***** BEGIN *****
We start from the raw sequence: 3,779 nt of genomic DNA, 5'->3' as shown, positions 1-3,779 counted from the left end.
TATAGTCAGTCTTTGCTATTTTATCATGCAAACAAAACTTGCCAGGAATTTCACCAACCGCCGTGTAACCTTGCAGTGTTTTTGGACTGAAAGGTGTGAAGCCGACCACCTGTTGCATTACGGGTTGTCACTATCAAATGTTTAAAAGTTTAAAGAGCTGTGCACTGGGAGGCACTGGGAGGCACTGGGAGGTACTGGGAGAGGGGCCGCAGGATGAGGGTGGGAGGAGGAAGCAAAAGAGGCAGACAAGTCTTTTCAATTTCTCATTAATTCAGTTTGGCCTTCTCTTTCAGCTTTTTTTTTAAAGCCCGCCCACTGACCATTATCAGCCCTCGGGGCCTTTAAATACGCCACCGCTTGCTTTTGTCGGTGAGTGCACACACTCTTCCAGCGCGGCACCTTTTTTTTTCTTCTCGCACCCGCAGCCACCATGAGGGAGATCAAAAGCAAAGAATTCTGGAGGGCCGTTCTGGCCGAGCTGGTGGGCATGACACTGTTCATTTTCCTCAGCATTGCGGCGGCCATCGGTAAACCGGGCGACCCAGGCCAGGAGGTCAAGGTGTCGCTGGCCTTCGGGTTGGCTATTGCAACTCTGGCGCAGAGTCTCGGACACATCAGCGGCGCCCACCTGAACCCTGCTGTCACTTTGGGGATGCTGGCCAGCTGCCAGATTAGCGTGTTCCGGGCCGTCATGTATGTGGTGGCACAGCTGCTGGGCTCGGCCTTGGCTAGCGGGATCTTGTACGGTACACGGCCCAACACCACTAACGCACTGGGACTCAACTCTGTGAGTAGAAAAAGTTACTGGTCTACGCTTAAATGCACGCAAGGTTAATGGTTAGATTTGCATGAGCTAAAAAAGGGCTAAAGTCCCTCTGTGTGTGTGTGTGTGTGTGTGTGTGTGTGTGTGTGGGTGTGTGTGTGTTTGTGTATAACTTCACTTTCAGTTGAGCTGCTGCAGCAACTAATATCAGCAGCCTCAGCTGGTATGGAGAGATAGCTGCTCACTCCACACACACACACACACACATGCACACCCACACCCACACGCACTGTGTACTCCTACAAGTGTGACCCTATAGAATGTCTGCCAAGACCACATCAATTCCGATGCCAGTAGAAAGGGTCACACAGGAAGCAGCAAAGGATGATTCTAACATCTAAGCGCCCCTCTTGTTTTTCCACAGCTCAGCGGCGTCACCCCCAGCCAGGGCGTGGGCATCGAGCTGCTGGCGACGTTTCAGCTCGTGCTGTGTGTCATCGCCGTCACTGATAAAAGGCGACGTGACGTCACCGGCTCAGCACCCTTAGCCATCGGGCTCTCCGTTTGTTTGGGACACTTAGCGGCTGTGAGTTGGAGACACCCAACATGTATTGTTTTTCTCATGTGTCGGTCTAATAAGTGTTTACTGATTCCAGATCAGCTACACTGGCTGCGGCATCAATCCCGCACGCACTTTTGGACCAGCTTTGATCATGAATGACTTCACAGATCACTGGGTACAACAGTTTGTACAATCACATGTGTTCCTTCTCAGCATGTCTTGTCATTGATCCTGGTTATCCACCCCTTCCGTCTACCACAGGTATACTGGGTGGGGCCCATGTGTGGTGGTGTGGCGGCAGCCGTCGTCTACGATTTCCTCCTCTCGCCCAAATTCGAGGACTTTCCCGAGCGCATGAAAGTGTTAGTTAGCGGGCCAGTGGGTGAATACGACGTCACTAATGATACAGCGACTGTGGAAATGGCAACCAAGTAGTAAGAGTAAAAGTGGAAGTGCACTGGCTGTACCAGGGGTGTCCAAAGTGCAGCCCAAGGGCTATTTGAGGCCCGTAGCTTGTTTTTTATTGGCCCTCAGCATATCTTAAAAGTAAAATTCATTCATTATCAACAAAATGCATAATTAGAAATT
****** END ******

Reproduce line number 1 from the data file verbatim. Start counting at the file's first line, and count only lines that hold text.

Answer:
We start from the raw sequence: 3,779 nt of genomic DNA, 5'->3' as shown, positions 1-3,779 counted from the left end.